In recent years, snickering comments about the increased size of the average new United States house have come up in the news as well as in casual conversation. ‘McMansions’ and ‘Starter castle’ are now cliches. Approximately 1500 square feet was the norm in the 1950’s. The average now is about 2600 square feet. An overlooked explanation for the trend toward large houses is that houses in general are considerably easier to build than in decades past.
The technology for all aspects of home building has advanced dramatically since the 1950’s: compressed air nailers, drywall screws and the adapters to drill them, sheetrock lifts, sophisticated stilts for hanging and finishing sheetrock are only a few.
Small heavy-equipment like mini-bulldozers with remarkable attachments such for drilling foundation piers are now commonplace. Equipment such as this make superior foundation building within the reach of the most technically un-sophisticated company.
There has been remarkable improvements in materials as well such as Hardiplank and PVC pipe. The old steel pipe methods of plumbing required considerable tools, skill, and effort to install. Solid metal connectors to fixtures such as sinks and toilets required skill and labor to achieve a fit. Contrast this with flexible vinyl plumbing connectors which require considerably less effort and time to install. Practically anyone, even my 84 year old father can easily work PVC pipe. Now the trend towards even easier plumbing with PEX is underway.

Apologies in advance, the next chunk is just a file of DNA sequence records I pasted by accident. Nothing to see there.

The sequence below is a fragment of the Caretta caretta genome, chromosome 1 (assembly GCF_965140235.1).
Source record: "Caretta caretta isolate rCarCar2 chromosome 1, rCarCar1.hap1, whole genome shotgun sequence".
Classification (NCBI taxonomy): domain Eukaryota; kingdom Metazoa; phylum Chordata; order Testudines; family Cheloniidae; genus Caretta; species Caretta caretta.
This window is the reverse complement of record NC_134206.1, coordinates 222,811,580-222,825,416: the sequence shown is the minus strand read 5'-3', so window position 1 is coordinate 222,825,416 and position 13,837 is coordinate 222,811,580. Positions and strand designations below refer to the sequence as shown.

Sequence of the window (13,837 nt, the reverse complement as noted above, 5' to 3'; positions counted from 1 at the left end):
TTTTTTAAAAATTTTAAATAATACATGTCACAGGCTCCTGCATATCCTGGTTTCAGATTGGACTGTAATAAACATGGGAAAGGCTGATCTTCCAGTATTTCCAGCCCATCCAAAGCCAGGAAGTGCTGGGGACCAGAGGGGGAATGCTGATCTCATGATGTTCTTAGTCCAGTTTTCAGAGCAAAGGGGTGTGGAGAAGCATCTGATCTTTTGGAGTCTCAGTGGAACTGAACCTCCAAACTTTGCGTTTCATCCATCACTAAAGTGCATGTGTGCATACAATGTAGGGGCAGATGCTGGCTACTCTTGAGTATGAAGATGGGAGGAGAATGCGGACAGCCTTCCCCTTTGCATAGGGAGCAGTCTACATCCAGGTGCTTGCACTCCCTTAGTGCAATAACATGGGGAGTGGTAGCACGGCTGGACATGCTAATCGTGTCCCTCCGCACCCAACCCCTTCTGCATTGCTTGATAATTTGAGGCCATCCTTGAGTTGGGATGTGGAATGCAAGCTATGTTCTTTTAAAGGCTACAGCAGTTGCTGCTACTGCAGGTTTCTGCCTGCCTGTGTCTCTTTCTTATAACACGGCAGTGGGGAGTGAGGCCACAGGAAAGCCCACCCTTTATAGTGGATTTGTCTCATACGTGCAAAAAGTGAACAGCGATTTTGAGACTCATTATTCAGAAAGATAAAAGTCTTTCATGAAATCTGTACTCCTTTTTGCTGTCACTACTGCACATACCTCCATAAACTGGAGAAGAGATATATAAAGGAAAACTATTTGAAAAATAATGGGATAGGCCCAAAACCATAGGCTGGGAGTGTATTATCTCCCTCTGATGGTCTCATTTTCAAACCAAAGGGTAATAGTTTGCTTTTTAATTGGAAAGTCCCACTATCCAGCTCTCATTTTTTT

These are just a few of the improvements that have occurred over the years. The list goes on and on and on for the myriad of small improvements that now make houses far easier and faster to build than in the bad old days. If you want an explanation for the increase in average size of homes, the ease and speed of building is a major reason.